As we continue to revisit rural Hudson we stop at Smith Farm Stand on Kimball Hill Road.
With this week’s photo of The H.E. Smith Farm Stand on Kimball Hill Road we get to visit with another Smith Family in Hudson. By 1924 Elmer Frank and Ethel May (Connell) Smith and their young family of 2 sons (Henry Elmer and Robert Connell) and 2 daughters (Elizabeth Ella and Gloria Lillian) settled on a 300 acre parcel of land on what was then known as Pelham Road, now Kimball Hill Road. The location of the Smith parcel is at and near the intersection with Gibson Road and near the town line with Pelham.
Recently married Henry Elmer and Mary (Kayros) Smith began their dairy farm on a portion of his father’s land in 1933. At that time there were about 70 farms of various sizes in Hudson. Henry and Mary established their home around the corner of this farm stand on Gibson Road. Their they raised a family of 3 boys (Dustin, Tom, and Tim) and 1 girl (Nancy). The family continued with the dairy farm with all members helping out where they could. In 1963 they gave up dairy farming and switched to plants and vegetables and opened the farm stand as means to marketing their produce. This established a tradition which Henry’s son Tom has stayed with and has continued to the present with his own son, Dylan. Management of the farm and farm stand was passed from Henry to Tom in 1977.
Gloria and Elizabeth, sisters of Henry remained in Hudson after they married. Gloria continued to live on the family homestead and married Leslie Binks. Leslie was an animal trainer for Benson’s Wild Animal Farm; Gloria became became a prominent business woman and leader in Hudson. Her sister, Elizabeth married Richard Albee and they settled on Greeley Street; living there for many years and then moved to Alaska.
After raising their family Henry and Mary divided their home into 2 living quarters. Tom, his wife Tina, and their family lived there along side his parents. Henry passed in 1991 at 80 years of age; Mary passed in 2004 at the age of 94. Both remained on and helped with the work of the farm as long as they could. Today operating the farm remains a family affair: Tom, his wife Tina, their son Dylan, and a sister-in-law Charli. Tom’s daughters and his brother, Tim, helps with the operation from time to time.
The Smith Farm specializes in home grown vegetables and plants. It is estimated that over 90% of the products they sell were grown or started on their own farm. Often the stand will remains open through the holiday season specializing in holiday trees, wreaths, and kissing balls. The kissing balls are made by the Smith family; trees and wreaths are brought in from a reliable grower.
By February of next year work will begin in the various greenhouses starting a wide variety of veggies and flowers for both their own gardens and to sell in the farm stand as starter plants. When I talked with Tommy he said…”we’ll be here next year!!”
The Smith family has been farming on Kimball Hill Road since 1933. First Henry and Mary with help from their growing family. The oldest, a daughter Nancy, married and moved to Illinois and raised a family there. Dustin, the oldest brother, remained in the neighborhood and a close brother and friend with Tom, but opted for a different career path. He and his wife, Susan, began a computer business called ‘ComputerSmith’ in the 1980’s. Dustin lived nearby,just a quarter of a mile from brother Tom in the original Smith family homestead. Younger brother, Tim, lives in Hudson and helps with the work of the farm from time to time. The third generation, Diyan, works along with his father Tom.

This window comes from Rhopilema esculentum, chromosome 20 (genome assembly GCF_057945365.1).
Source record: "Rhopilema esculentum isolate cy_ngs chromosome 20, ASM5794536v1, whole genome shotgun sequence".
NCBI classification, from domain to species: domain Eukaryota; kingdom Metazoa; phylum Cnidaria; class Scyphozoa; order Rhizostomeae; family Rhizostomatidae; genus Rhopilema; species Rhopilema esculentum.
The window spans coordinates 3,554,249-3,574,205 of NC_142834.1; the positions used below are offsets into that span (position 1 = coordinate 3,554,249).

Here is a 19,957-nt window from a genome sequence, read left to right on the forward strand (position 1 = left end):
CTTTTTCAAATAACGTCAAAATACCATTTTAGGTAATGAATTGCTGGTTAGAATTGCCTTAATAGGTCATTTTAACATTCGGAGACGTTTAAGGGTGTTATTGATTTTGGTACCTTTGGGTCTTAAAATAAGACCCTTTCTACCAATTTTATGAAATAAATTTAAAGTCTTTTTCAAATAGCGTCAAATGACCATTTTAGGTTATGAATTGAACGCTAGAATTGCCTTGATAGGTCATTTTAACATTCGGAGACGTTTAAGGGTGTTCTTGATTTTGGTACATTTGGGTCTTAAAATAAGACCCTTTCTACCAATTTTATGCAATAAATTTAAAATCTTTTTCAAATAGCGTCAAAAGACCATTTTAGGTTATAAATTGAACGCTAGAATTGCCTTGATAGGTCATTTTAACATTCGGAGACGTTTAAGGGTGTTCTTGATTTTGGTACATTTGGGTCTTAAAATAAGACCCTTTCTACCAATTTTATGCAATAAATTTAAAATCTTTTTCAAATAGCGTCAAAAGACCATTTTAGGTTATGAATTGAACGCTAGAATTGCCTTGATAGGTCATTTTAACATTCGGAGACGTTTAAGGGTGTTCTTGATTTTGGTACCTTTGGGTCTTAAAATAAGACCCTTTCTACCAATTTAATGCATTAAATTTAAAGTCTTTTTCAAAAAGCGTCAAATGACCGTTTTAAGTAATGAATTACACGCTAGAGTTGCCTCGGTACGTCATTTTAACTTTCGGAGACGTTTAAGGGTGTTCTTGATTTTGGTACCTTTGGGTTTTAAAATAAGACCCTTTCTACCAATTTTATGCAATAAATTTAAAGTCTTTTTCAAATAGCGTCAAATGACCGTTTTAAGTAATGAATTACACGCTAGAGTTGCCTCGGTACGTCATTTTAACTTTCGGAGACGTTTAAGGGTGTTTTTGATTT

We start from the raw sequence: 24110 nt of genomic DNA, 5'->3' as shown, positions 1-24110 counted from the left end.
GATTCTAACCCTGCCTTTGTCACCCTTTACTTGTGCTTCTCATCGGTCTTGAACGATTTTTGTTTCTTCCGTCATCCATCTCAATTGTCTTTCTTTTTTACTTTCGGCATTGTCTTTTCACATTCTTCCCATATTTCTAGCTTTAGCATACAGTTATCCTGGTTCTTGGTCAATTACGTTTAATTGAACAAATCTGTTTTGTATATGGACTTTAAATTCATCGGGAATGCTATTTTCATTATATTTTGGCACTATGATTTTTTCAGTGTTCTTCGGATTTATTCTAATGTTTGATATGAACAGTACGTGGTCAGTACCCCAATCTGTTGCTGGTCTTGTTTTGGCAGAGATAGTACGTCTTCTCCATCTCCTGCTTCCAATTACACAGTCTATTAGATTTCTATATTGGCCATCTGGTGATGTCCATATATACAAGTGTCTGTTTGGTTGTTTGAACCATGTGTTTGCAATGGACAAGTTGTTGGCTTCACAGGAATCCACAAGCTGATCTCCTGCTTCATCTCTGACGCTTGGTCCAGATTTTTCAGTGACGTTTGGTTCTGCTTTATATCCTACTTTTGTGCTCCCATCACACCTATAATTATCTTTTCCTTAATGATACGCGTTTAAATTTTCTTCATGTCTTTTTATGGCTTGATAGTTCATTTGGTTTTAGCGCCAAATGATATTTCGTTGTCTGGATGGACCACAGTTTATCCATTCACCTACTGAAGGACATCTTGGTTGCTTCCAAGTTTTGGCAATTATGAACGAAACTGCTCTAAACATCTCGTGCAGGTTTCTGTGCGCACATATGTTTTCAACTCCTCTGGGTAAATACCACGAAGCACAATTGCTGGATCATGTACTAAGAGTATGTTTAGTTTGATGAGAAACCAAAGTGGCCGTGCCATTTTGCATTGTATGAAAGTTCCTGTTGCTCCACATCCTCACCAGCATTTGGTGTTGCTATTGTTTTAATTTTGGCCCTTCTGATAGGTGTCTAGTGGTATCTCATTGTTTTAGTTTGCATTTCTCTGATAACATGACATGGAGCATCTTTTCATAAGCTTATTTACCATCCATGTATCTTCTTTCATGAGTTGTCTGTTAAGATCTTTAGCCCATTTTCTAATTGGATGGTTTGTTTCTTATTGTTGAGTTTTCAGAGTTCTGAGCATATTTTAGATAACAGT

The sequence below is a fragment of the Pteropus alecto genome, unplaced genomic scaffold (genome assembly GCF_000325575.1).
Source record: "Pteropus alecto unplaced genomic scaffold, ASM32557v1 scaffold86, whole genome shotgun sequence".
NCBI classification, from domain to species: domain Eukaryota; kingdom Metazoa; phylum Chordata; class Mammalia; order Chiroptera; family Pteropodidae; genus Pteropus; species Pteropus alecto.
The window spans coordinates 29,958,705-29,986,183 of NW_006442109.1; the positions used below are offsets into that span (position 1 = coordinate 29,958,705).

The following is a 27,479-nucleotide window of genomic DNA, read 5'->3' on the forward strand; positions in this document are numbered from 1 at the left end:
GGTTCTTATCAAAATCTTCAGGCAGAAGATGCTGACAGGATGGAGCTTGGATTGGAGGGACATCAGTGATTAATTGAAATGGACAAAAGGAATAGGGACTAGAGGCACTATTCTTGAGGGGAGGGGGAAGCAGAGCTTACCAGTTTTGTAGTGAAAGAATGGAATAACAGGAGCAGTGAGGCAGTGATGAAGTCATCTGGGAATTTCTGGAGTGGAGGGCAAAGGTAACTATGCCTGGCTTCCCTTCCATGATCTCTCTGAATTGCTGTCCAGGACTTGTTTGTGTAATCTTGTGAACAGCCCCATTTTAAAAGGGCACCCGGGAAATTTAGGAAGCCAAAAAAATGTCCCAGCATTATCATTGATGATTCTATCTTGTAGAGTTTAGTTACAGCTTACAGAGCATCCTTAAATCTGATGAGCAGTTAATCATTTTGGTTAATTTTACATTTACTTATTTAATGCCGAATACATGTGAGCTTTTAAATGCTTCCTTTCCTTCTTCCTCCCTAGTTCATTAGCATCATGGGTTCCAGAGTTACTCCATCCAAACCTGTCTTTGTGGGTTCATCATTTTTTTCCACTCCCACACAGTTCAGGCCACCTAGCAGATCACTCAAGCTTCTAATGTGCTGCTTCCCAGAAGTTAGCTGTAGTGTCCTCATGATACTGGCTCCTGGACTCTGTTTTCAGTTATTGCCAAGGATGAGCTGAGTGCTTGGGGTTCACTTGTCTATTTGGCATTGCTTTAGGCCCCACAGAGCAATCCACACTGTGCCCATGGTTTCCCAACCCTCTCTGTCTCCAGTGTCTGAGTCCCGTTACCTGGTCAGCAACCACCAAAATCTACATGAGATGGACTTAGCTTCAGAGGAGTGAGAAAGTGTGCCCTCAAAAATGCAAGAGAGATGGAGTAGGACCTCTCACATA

The photo of the Henry E. Smith Farm Stand C 1980 is from the photo collection of the Hudson Historical Society.
This is the first of two articles recalling the family of John Henry Baker and the ‘laying out’ and early development of Baker Street. This week we look at the descendants of John Henry and some of the contributions they made to our town.
John Henry was the first Baker of this line to move to Hudson. He was born in Manchester, NH November 1822 to Jesse and Sally (Howard) Baker. Jesse was a stone mason and a farmer and he resided in a number of places including Pelham, Windham, Manchester, and lastly Hudson.
By December 1846 John Henry married Lovisa Underwood Webster in Hudson. She was born in Pelham January 1824 a daughter of John and Hannah (Cummings) Webster and a sister to Nathan, Moses, and Kimball Webster. At the time of their marriage he was living in the Manchester area and after their marriage they remained until some time between 1856 and 1859. Like his father John Henry was a stone cutter. John and Livisa had two sons and two daughters. Their first child, Ida Ella, was born in Pembroke September 1853 and passed before her second birthday. Their second child, John Julian, was born in Pembroke August 1856. The remainder of their family was born in Hudson; a daughter Mittie born December 1859 and a son William Wallace born September 1865. After moving to Hudson John Henry continued his occupation as a stone cutter. In 1863 he registered for the Civil War draft as a stone cutter. By 1870 he was listed as a farmer. He attended the Methodist Episcopal Church here in Hudson and was on the committee to build the brick church in 1880 after fire had destroyed the church and parsonage on Central Street near Melendy Road. John Henry lived out the remainder of his 93 years as a farmer in Hudson. He passed in January 1916 and was laid to rest in Sunnyside Cemetery.